The company has also partnered with Hertz, Hilton and other hard-hit firms, bringing on thousands of experienced customer care agents who recently lost their jobs. Those full-time jobs take longer to onboard, but the partnerships expedite the process.
Jacob Sadowski, 21, started as an Instacart shopper after losing both of his jobs due to coronavirus. Photo: Demian Bulwa/Protocol
Good Eggs, which relies mostly on full-time employees, is faced with a different conundrum: how to keep customers happy while still hiring carefully. The company — which downsized in 2015 after nearly going bankrupt — had already been staffing up to meet the increased capacity of a new Oakland hub, but CEO Hall said coronavirus has "dramatically" moved up that timeline.
"We're hiring quickly, with a thoughtful eye and preference for people that will be great, long-term employees," Hall said. "We're not hiring in wild numbers just to get people on the floor — we're not a gig-based company that has a desire to hire 100,000 people one month and abandon them the next."
Good Eggs is also focusing on retaining customers who were loyal before the pandemic, figuring they will be key when lockdowns end. "They've supported us through so much," Hall said, "so we are working on ways to ensure, even in the midst of this demand, that we can continue to prioritize and meet their needs."
Peapod, meanwhile, sees itself as positioned to harness long-term growth. The company told Protocol it hopes to hire another 1,500 drivers and shoppers in five Northeastern states, including New York and New Jersey. The jobs are part time but permanent, officials said, providing "an important base of new growth and opportunity."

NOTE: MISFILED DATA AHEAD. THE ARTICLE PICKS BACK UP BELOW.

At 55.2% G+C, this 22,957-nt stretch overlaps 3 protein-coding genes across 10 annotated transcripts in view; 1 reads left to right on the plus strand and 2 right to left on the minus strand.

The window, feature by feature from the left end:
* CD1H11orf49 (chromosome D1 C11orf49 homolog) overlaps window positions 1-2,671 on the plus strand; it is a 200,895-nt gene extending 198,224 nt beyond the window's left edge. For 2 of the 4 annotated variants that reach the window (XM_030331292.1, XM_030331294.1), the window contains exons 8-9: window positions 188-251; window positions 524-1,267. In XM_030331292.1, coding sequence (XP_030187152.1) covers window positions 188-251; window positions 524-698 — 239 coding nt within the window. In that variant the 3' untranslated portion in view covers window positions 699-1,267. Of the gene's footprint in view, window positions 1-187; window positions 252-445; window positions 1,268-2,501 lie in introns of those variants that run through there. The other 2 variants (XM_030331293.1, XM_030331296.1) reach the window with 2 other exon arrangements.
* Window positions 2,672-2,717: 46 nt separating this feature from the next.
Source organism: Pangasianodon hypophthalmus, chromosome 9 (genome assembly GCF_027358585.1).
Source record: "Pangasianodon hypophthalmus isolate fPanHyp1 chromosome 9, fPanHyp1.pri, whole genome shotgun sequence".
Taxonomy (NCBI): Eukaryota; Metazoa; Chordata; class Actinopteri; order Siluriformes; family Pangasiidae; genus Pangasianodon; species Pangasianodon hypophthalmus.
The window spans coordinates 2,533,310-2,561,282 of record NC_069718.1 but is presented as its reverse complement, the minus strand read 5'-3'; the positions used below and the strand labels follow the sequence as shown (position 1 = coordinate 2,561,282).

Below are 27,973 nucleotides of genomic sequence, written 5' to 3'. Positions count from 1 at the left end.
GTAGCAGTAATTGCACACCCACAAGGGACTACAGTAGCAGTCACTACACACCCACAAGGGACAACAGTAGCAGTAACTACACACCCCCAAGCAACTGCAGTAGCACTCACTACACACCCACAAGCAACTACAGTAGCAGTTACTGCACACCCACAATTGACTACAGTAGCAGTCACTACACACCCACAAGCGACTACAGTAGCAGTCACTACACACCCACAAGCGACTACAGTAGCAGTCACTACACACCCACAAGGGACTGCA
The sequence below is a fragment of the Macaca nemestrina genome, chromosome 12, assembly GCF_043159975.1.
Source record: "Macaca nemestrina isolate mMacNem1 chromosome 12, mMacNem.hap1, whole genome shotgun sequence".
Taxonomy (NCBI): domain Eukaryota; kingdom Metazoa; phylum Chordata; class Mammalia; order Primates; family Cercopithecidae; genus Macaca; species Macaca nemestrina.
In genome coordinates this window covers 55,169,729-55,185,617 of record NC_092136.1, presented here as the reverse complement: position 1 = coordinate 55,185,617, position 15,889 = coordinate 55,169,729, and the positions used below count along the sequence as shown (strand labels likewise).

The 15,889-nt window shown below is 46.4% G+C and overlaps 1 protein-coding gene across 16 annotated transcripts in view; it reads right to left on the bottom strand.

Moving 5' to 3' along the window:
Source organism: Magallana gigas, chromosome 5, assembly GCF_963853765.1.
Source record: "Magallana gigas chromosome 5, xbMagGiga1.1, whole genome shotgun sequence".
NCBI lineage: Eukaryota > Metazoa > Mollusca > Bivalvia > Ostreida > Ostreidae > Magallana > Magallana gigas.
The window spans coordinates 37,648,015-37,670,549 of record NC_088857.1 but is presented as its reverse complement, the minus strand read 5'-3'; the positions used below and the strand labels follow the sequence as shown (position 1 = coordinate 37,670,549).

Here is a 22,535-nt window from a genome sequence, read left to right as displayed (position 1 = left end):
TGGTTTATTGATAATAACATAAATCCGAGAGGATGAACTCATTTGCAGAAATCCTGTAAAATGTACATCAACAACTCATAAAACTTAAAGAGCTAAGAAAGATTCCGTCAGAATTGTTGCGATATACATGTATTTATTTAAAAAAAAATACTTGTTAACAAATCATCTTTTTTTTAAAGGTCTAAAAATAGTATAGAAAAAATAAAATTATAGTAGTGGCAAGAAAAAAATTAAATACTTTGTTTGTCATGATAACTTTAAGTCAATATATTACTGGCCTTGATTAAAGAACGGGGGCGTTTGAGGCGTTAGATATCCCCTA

'Our time has come!'
Industry watchers are somewhat split on how much of the demand will remain after the crisis. Harvard researchers predict that, without a vaccine, social-distancing measures may be needed through 2022.
Andrew Lipsman, a principal analyst at eMarketer, wrote, "Of course, these shoppers will eventually return to stores. But if households that had previously used ecommerce for just one out of every 10 grocery trips were to permanently shift to one out of every five, the long-term impact would be profound." While business has roughly tripled, he said, businesses might see a sustained 30% to 40% bump from prepandemic levels. "That's a dramatic change in your business long term," he said, "and yet it's a huge drop from where you're at in this current moment."
But startups in particular should approach this boom with caution, said Peter Fader, a professor at the University of Pennsylvania's Wharton Business School. "Some of them will delude themselves into thinking: Our time has come! This is our big breakthrough!" he said. "But a lot of folks are going to leave."
Whether they do will depend on factors such as cost of delivery and the customer experience, said Bill Pearce, assistant dean for the Haas School of Business at UC Berkeley and a former investor in Webvan, the company whose 2001 implosion became a cautionary tale for the industry. "The bar is lower right now," Pearce said.
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Farmstead CEO Elankumaran pointed to an inherent obstacle: Some customers will never want to pay for shipping. The company has been offering free shipping, but recently added a $6 safety fee to help cover the new costs of bags — reusable bags have been shelved to prevent potential infection — and protections including masks for drivers. He said he sees the fee as temporary.
Elankumaran said he is being careful overall. His operation has always had to be disciplined in spending limited funding, he said, because grocery delivery hasn't been a sexy investment for venture capital firms. Now, Elankumaran is extending that same logic to scaling up during COVID-19, doubling down on the software solutions and tight efficiency that distinguish the company, such as machine-learning algorithms that help repeat customers fill their digital carts.
Farmstead doesn't need to hire thousands of workers to shop at a grocery store and drive the goods to one customer's home. Instead, it uses a team of pickers to pack many bags at a time in a warehouse the size of a 7-Eleven in the Mission District. The company curates a selection of items, using software to ensure it stays fresh and to create efficient delivery routes that hit as many as 12 customers per trip.
With people clamoring for orders, Farmstead is looking for ways to grow, perhaps into a larger warehouse — but those are calculated decisions. Elankumaran said a new hub will probably top out at 20,000 square feet, less than half the size of a traditional grocery store. "We're not overdoing it," he said. "This isn't Webvan."